Creativity and the self-directed muse

I like this from Jeffrey Davis: “Creativity is not about waiting for the muse. Creativity is about showing up and shaping time for the muse.”[1]

creativity-museReminds me of this exchange between a St. Petersburg journalist and Tchaikovsky about his work habits:

T: “Once I have settled in Petersburg, I shall continue to work, as before, from ten to one o’clock and from five to eight, and then spend the evening with friends.”

J: “You work six hours a day!”

T: “Without fail, every day.”

J: “But what if you don’t feel the desire or ability to work?”

tchaikovsky-kuznetsov-200x261T: “Then I force myself to feel that ability. Nowadays young people wait for inspiration before setting to work, but I consider this quite mistaken. Could Mozart, who died at such a young age, have written so many marvelous works if he had constantly been waiting around for inspiration?”[2]

Sources:
[1] Jeffrey Davis, 11 Riffs on Creativity & Time, October 15, 2012.
[2] Quoted in Alexander Poznansky’s Tchaikovsky Through Others’ Eyes (Indiana University Press, 1999), p. 209.
The portrait of Tchaikovsky was painted in 1893 by Nikolai Kuznetsov.

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4 Responses to Creativity and the self-directed muse

  1. Tchaikovsky’s remarks remind me of Edison’s “Genius is 1% inspiration and 99% perspiration.”

    Hugo also had a regular schedule of work every day.

  2. Edward Fox says:

    Hugo would order his servant to lock him naked in his room with orders not to let him out until twenty pages of prose or poetry had been slipped under the door. That was definitely inspired.

    Work precedes not follows inspiration.

    A successful painter friend related a story from his days at NYCs Art Student’s League. An instructor revealed the secret of becoming an artist: set up one’s easel, canvas, palette, paints, solvents and brushes. Then take a brush, dip it into paint and apply it to the canvas. That’s it. Or as the Nike folks say: just DO it.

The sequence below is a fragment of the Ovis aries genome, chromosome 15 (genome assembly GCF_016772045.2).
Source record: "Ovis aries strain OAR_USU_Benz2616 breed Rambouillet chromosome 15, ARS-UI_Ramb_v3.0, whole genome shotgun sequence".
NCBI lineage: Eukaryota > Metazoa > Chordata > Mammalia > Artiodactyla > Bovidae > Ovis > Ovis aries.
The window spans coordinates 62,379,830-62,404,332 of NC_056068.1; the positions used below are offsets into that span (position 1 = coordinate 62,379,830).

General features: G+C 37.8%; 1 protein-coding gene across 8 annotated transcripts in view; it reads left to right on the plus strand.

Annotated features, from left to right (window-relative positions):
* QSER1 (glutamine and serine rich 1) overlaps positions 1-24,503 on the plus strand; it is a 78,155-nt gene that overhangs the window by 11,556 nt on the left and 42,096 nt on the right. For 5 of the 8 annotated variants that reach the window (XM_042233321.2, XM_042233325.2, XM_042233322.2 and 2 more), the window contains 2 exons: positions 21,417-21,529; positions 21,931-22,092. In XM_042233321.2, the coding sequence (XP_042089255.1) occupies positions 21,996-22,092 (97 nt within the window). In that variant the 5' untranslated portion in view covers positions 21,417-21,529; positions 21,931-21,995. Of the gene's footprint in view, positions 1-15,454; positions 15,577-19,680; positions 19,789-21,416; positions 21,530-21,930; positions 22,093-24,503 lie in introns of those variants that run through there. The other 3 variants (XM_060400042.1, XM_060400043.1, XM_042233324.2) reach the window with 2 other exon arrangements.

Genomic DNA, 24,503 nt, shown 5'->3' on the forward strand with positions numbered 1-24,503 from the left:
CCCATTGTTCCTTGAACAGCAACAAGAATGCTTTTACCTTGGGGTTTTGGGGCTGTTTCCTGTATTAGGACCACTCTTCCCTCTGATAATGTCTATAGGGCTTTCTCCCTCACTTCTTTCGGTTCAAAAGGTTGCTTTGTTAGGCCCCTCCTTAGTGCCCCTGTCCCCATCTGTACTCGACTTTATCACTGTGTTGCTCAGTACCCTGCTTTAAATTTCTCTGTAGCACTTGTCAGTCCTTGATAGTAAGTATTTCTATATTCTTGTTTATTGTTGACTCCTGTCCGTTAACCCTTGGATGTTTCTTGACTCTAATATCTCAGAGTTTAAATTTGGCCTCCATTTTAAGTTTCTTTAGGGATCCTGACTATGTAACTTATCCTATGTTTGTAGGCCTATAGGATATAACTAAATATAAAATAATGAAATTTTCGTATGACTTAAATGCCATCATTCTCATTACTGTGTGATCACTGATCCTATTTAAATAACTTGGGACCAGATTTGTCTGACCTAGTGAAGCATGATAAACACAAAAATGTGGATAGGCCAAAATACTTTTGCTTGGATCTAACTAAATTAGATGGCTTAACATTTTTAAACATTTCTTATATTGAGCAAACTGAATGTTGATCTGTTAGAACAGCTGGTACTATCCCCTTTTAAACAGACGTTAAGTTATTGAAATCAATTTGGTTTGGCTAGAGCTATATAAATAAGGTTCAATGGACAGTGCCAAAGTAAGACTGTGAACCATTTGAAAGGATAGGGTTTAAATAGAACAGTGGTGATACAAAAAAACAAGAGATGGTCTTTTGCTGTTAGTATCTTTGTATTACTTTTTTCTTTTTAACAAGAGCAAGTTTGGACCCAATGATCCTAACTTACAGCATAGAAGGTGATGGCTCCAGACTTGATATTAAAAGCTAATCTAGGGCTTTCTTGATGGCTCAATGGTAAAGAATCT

3. Stephen Dahl says:

    I am not surprised that Ed Fox has beat me to the punch hereabouts. Michelangelo used to say, “They wouldn’t think I was a genius if they knew how many sketches I did before I began the sculpture.” Plus, he was an architect, poet, and painter! Dr. Johnson told Bozzy, “A man may write at any time by picking up pen and paper” [my paraphrase.] Or, you might resort to fondling silk fabric like Wagner, who said he could not compose without inspiration, yet, the Ring has over a million notes. One reason for the great outpouring of genius in the 19th century was the Victorian work ethic, a subject rarely pursued by this Hugh Hefner generation. One of the most brilliant men of my acquaintance, Dr. Eric Wollencott Barnes, used to begin his writing by literally re-writing some of what he’d done the day before. The brain needs almost to be cudgeled to produce its sparkling dew of thought. In his last years, Beethoven, the greatest improviser of his time, and capable of prodigious output, said “Only now have I learned to compose.” Yet, in the artistic vein, time spent in meditation is equally important. It is necessary to dream and fantasize. However, come the dawn and cold winds and hungry mouths, Moses quotes the Creator: “By the sweat of your brow you will earn your bread.” Period, full stop!

  4. Edward Fox says:

    Bravo!

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